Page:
Since the table contains different types of data (for different SSRS objects) we can restrict the table by the Type field but for now lets not worry about it. I’ve converted the Content field to XML the the query below. You can see the XML (based on the root nodes value) in the image below

image

<SharedDataSet xmlns:rd="http://schemas.microsoft.com/SQLServer/reporting/reportdesigner" xmlns="http://schemas.microsoft.com/sqlserver/reporting/2010/01/shareddatasetdefinition">
  <DataSet Name="">
    <Query>
      <DataSourceReference>my_connection_name</DataSourceReference>
      <CommandText>my_sqlcommand</CommandText>
    </Query>
    <Fields>
      <Field Name="field_1">
        <DataField>fiedl_1</DataField>
        <rd:TypeName>System.Int32</rd:TypeName>
      </Field>
      <Field Name="field_2">
        <DataField>field_2</DataField>
        <rd:TypeName>System.String</rd:TypeName>
      </Field>
    </Fields>
  </DataSet>
</SharedDataSet>

You may think that the use of an XPATH expression ‘/SharedDataSet/DataSet/Query/CommandText/text() would define the nodes text (for the dataset).  Unfortunately, the query (the field dataset_query in the output) is blank – Try it for yourself.

select 
*
, ssrs_data.my_xml.query('/SharedDataSet/DataSet/Query/CommandText/text()') as dataset_query  

from 
(
	select
		Content  
		, Convert(xml, (CONVERT(varbinary(max), Content))) as my_xml 
	from [dbo].[Catalog]

) as ssrs_data
[/Code]&lt;/p&gt; &lt;p&gt;If we revisit the sample for the XML above, we can wee that it includes namespaces (note the use of xmlns in the root node). Namespaces avoid conflicts in node names so that the same tag (node) could have several meanings within the XML snippet. There are 2 namespaces in our example above, one for rd (the first) and a default value (the second one).&lt;/p&gt; &lt;p&gt;You can also see how the rd namespace is applied in the XML through the tag &lt;rd:TypeName&gt;. If there is no namespace used in XML, we can assume that its the default.&lt;/p&gt; &lt;p&gt;The problem for us is that we have to define the namespaces in our query so our XPath expression can recognize the namespace in the document and we use &lt;a href="https://msdn.microsoft.com/en-AU/library/ms177607.aspx"&gt;NAMESPACES&lt;/a&gt; syntax for this. This CTE type table defines namespaces and there preference in the document. I could be cheeky and define the default namespace (since I am only working with tags in that space) and that’s what i have done below.&lt;/p&gt; &lt;p&gt;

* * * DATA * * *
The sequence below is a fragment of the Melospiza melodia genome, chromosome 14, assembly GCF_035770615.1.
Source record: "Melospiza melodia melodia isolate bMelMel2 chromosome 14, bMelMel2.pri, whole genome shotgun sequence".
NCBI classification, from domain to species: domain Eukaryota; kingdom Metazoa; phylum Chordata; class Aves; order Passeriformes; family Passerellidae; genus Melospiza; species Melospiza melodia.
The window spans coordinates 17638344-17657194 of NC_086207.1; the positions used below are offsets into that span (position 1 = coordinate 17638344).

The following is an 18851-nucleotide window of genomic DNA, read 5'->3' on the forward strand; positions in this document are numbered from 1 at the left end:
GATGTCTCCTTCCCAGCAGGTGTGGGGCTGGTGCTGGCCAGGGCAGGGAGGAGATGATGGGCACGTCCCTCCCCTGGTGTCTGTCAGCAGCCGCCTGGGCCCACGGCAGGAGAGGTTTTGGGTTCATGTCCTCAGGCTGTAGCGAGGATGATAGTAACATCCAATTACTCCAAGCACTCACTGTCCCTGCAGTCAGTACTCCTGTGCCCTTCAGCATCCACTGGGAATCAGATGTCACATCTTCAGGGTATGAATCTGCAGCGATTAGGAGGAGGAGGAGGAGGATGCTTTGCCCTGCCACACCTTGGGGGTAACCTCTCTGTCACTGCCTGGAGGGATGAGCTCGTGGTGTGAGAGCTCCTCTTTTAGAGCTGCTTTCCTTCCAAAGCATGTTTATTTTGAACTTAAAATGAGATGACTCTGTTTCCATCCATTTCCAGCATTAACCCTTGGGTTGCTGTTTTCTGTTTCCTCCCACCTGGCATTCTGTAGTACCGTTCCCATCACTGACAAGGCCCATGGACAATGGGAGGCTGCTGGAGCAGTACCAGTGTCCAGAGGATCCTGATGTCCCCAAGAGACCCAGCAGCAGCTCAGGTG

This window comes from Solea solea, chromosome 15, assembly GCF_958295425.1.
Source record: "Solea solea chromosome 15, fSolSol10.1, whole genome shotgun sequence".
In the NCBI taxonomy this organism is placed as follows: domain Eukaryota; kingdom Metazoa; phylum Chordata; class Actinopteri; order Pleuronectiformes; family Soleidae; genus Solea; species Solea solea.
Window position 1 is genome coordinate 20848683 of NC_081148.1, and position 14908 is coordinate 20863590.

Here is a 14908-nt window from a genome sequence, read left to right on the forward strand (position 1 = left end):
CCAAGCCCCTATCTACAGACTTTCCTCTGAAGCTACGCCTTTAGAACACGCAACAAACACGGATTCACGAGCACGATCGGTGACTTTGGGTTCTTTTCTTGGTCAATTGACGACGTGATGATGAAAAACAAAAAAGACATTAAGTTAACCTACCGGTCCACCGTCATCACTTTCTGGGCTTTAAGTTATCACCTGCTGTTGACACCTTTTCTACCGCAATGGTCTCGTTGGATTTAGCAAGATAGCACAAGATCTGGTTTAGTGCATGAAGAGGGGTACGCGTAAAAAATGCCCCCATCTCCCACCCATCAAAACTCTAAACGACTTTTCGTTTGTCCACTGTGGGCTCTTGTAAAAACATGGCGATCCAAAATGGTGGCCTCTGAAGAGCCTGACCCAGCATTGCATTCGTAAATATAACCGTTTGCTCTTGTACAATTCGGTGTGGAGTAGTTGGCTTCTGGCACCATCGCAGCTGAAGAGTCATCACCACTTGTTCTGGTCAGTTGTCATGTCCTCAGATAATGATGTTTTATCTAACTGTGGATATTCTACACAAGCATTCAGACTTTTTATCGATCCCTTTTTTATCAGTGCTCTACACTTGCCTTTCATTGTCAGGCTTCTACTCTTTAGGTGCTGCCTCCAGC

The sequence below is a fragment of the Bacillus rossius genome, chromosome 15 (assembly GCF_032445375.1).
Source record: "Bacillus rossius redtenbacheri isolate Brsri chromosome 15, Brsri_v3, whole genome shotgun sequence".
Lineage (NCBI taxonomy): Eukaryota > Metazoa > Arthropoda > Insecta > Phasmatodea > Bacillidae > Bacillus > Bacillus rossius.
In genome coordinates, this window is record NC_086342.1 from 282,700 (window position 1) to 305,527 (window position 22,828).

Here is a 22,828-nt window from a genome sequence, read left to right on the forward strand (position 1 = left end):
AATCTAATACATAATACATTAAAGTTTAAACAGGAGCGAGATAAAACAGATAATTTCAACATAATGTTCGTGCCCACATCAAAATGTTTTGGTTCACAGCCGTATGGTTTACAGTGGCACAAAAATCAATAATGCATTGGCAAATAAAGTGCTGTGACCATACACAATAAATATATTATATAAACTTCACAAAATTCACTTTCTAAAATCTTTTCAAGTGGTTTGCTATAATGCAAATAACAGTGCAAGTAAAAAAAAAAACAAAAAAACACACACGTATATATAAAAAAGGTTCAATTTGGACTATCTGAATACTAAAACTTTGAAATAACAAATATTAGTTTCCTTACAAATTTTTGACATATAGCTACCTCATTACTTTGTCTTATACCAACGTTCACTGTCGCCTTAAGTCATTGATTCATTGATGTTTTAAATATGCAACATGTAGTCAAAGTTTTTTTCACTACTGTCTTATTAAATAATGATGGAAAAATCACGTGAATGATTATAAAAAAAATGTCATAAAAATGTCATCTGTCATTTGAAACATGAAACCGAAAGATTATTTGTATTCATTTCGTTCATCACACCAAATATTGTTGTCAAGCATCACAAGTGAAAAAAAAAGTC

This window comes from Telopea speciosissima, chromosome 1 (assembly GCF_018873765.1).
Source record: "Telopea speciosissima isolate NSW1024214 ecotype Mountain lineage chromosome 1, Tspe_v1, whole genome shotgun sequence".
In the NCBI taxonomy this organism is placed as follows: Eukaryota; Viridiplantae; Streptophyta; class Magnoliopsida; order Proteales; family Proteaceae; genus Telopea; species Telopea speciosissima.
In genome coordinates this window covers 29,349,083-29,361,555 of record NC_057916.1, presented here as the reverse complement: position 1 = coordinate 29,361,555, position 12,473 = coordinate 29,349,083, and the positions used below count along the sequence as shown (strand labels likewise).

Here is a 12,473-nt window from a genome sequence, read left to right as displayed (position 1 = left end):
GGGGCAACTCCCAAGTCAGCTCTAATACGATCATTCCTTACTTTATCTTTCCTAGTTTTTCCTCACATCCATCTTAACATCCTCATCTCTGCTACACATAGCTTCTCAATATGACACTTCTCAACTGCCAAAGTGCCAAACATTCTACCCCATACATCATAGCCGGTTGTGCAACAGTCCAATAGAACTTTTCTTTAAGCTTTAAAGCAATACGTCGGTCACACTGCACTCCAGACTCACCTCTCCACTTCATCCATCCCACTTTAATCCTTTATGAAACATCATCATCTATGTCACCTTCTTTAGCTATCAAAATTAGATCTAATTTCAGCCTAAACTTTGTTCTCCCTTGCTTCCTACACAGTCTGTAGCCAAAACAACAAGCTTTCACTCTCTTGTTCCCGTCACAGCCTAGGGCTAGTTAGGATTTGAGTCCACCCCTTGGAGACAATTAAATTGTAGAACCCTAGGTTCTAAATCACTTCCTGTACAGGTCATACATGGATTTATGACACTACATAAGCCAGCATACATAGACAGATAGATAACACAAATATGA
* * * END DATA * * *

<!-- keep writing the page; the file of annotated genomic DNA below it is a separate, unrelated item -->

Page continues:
with 
XMLNAMESPACES (	
	DEFAULT N'http://schemas.microsoft.com/sqlserver/reporting/2010/01/shareddatasetdefinition'
			)

select 
*
, ssrs_data.my_xml.query('/SharedDataSet/DataSet/Query/CommandText/text()') as dataset_query  

from 
(
	select
		Content  
		, Convert(xml, (CONVERT(varbinary(max), Content))) as my_xml 
	from [dbo].[Catalog]

) as ssrs_data

However, suppose I want to include the namespace in my query (say for example the first field type), my query now becomes.

with 
XMLNAMESPACES (	
	DEFAULT N'http://schemas.microsoft.com/sqlserver/reporting/2010/01/shareddatasetdefinition', 
	N'http://schemas.microsoft.com/SQLServer/reporting/reportdesigner' as rd
			)

select 
*
, ssrs_data.my_xml.query('/SharedDataSet/DataSet/Query/CommandText/text()') as dataset_query  
, ssrs_data.my_xml.query('/SharedDataSet/DataSet/Fields/Field[1]/rd:TypeName/text()') as first_field_type 
, ssrs_data.my_xml.query('count(/SharedDataSet/DataSet/Fields/Field)') as field_count 
from 
(
	select
		Content  
		, Convert(xml, (CONVERT(varbinary(max), Content))) as my_xml 
	from [dbo].[Catalog]

) as ssrs_data